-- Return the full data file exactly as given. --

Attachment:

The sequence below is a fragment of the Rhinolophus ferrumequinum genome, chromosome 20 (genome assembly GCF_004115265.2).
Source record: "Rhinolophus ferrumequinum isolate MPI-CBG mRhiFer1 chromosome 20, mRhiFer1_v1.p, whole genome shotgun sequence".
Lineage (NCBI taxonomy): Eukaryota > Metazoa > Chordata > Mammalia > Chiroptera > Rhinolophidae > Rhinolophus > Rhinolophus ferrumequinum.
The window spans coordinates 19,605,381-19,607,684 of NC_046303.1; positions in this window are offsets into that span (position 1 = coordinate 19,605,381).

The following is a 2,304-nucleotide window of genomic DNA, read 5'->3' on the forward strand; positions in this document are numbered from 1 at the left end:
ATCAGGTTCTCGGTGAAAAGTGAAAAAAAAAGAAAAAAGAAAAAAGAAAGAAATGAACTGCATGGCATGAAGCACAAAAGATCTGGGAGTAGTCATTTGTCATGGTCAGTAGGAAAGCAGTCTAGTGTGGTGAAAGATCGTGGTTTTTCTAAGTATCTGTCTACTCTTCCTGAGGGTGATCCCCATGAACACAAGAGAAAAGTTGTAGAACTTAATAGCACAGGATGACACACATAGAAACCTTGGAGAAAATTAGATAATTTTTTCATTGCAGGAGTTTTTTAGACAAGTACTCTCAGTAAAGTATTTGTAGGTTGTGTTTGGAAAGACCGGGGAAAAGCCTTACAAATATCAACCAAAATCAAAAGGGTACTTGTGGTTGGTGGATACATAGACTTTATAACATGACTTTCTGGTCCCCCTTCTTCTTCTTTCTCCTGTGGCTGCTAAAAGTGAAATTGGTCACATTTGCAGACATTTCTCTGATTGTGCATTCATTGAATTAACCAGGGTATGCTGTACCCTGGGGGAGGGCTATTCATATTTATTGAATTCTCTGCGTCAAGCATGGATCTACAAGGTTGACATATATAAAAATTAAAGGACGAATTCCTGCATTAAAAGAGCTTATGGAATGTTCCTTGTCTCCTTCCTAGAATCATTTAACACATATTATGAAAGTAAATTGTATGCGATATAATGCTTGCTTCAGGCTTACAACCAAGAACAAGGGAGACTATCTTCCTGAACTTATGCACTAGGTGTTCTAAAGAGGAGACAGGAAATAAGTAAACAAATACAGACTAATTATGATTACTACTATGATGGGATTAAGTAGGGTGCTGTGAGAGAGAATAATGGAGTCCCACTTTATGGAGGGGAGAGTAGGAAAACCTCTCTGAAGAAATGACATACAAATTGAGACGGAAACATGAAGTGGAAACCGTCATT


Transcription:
The sequence below is a fragment of the Rhinolophus ferrumequinum genome, chromosome 20 (genome assembly GCF_004115265.2).
Source record: "Rhinolophus ferrumequinum isolate MPI-CBG mRhiFer1 chromosome 20, mRhiFer1_v1.p, whole genome shotgun sequence".
Lineage (NCBI taxonomy): Eukaryota > Metazoa > Chordata > Mammalia > Chiroptera > Rhinolophidae > Rhinolophus > Rhinolophus ferrumequinum.
The window spans coordinates 19,605,381-19,607,684 of NC_046303.1; positions in this window are offsets into that span (position 1 = coordinate 19,605,381).

The following is a 2,304-nucleotide window of genomic DNA, read 5'->3' on the forward strand; positions in this document are numbered from 1 at the left end:
ATCAGGTTCTCGGTGAAAAGTGAAAAAAAAAGAAAAAAGAAAAAAGAAAGAAATGAACTGCATGGCATGAAGCACAAAAGATCTGGGAGTAGTCATTTGTCATGGTCAGTAGGAAAGCAGTCTAGTGTGGTGAAAGATCGTGGTTTTTCTAAGTATCTGTCTACTCTTCCTGAGGGTGATCCCCATGAACACAAGAGAAAAGTTGTAGAACTTAATAGCACAGGATGACACACATAGAAACCTTGGAGAAAATTAGATAATTTTTTCATTGCAGGAGTTTTTTAGACAAGTACTCTCAGTAAAGTATTTGTAGGTTGTGTTTGGAAAGACCGGGGAAAAGCCTTACAAATATCAACCAAAATCAAAAGGGTACTTGTGGTTGGTGGATACATAGACTTTATAACATGACTTTCTGGTCCCCCTTCTTCTTCTTTCTCCTGTGGCTGCTAAAAGTGAAATTGGTCACATTTGCAGACATTTCTCTGATTGTGCATTCATTGAATTAACCAGGGTATGCTGTACCCTGGGGGAGGGCTATTCATATTTATTGAATTCTCTGCGTCAAGCATGGATCTACAAGGTTGACATATATAAAAATTAAAGGACGAATTCCTGCATTAAAAGAGCTTATGGAATGTTCCTTGTCTCCTTCCTAGAATCATTTAACACATATTATGAAAGTAAATTGTATGCGATATAATGCTTGCTTCAGGCTTACAACCAAGAACAAGGGAGACTATCTTCCTGAACTTATGCACTAGGTGTTCTAAAGAGGAGACAGGAAATAAGTAAACAAATACAGACTAATTATGATTACTACTATGATGGGATTAAGTAGGGTGCTGTGAGAGAGAATAATGGAGTCCCACTTTATGGAGGGGAGAGTAGGAAAACCTCTCTGAAGAAATGACATACAAATTGAGACGGAAACATGAAGTGGAAACCGTCATT